If your travel involves going near or across a U.S. border, you should be aware that U.S. border patrol has extremely broad authority to conduct warrantless searches and seizures. These seizures can include your mobile devices. See 8 CFR 287 (a)(3). In order to comply with your duty to prevent the unauthorized disclosure of or access to your client’s confidential information, you should take precautions to not carry such information across a border absent the professional need to do so.
Further, you should refrain from taking any client information which is highly sensitive unless the professional need to do so is especially compelling. For further information relating to this risk and reasonable precautions, Formal Opinion 2017-5 from the New York City Bar Association is particularly helpful.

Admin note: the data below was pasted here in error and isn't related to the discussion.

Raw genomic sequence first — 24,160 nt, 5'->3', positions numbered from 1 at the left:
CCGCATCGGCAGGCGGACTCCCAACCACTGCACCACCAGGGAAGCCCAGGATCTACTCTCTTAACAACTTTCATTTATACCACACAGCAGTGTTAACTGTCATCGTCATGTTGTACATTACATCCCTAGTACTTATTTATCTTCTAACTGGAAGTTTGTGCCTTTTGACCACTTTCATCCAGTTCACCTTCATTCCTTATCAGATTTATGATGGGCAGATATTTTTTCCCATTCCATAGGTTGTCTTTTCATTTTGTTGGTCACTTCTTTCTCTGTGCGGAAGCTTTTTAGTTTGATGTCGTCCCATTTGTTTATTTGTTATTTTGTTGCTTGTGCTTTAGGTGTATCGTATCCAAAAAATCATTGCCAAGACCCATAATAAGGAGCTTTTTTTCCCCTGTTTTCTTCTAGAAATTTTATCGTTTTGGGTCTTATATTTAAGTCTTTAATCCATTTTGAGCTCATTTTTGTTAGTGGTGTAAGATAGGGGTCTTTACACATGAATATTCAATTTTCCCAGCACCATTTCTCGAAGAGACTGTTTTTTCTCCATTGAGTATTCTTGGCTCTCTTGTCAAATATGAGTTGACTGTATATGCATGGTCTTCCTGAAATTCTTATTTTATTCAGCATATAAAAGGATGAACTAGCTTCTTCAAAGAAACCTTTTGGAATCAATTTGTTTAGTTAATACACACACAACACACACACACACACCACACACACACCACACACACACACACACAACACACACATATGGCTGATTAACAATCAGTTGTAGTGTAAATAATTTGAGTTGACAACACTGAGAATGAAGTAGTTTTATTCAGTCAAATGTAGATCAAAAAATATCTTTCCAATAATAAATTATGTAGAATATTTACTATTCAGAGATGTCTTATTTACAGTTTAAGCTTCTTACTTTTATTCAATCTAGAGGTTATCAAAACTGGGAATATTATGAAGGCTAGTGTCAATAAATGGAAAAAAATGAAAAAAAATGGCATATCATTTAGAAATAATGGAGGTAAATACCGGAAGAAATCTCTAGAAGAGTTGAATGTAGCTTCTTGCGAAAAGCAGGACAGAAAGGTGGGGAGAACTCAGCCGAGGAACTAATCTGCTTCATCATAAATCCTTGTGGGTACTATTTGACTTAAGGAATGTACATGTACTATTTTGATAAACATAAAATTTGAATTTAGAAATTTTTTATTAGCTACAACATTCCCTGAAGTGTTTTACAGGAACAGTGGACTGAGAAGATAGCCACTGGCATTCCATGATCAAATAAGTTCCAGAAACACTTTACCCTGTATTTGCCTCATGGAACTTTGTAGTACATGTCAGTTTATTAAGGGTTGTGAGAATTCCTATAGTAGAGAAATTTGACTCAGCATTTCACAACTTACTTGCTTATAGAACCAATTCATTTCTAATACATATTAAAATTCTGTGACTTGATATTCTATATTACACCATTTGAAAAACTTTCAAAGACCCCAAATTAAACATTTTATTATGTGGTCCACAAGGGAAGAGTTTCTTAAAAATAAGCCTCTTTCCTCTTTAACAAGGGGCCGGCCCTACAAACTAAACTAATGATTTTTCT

Convenience Appearance and Co-Counsel Issues
It is very common in the legal profession to hire other attorneys to make appearances in small court matters when the lawyer has a scheduling conflict. These types of appearances are frequently used for motions for continuance, simple trial settings or similarly quick hearings which rarely have a substantive effect on the case. These types of brief appearances are not prohibited by the rules of professional conduct; however, in practice, they are rarely done in a way that complies with the requirements of the rules. Utilizing your lawyer friends to help out with these matters while you are on vacation must be done with care and with full consent of your client. Unfortunately, there is not a personal-convenience exception to the rules of professional conduct.